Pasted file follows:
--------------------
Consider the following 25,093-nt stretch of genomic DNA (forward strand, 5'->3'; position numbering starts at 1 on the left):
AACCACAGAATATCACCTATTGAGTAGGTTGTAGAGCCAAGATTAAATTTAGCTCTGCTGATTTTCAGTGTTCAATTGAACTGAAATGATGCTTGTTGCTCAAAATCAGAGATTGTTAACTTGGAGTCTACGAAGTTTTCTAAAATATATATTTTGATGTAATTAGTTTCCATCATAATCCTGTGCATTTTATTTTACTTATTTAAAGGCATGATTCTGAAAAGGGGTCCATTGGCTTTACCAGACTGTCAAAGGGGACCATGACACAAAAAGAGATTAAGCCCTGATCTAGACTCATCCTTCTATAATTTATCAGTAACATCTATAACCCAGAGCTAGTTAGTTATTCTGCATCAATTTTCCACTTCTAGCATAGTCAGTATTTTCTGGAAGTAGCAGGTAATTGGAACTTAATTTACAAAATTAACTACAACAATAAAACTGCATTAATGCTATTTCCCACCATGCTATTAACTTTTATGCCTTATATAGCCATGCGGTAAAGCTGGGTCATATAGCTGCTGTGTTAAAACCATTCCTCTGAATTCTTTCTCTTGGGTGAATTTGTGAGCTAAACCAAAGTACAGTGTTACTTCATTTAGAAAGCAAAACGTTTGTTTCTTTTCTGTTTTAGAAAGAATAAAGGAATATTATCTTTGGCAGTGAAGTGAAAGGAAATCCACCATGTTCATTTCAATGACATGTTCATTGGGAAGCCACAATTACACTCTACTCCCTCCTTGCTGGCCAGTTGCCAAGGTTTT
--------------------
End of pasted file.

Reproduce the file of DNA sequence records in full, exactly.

Consider the following 25,093-nt stretch of genomic DNA (forward strand, 5'->3'; position numbering starts at 1 on the left):
AACCACAGAATATCACCTATTGAGTAGGTTGTAGAGCCAAGATTAAATTTAGCTCTGCTGATTTTCAGTGTTCAATTGAACTGAAATGATGCTTGTTGCTCAAAATCAGAGATTGTTAACTTGGAGTCTACGAAGTTTTCTAAAATATATATTTTGATGTAATTAGTTTCCATCATAATCCTGTGCATTTTATTTTACTTATTTAAAGGCATGATTCTGAAAAGGGGTCCATTGGCTTTACCAGACTGTCAAAGGGGACCATGACACAAAAAGAGATTAAGCCCTGATCTAGACTCATCCTTCTATAATTTATCAGTAACATCTATAACCCAGAGCTAGTTAGTTATTCTGCATCAATTTTCCACTTCTAGCATAGTCAGTATTTTCTGGAAGTAGCAGGTAATTGGAACTTAATTTACAAAATTAACTACAACAATAAAACTGCATTAATGCTATTTCCCACCATGCTATTAACTTTTATGCCTTATATAGCCATGCGGTAAAGCTGGGTCATATAGCTGCTGTGTTAAAACCATTCCTCTGAATTCTTTCTCTTGGGTGAATTTGTGAGCTAAACCAAAGTACAGTGTTACTTCATTTAGAAAGCAAAACGTTTGTTTCTTTTCTGTTTTAGAAAGAATAAAGGAATATTATCTTTGGCAGTGAAGTGAAAGGAAATCCACCATGTTCATTTCAATGACATGTTCATTGGGAAGCCACAATTACACTCTACTCCCTCCTTGCTGGCCAGTTGCCAAGGTTTT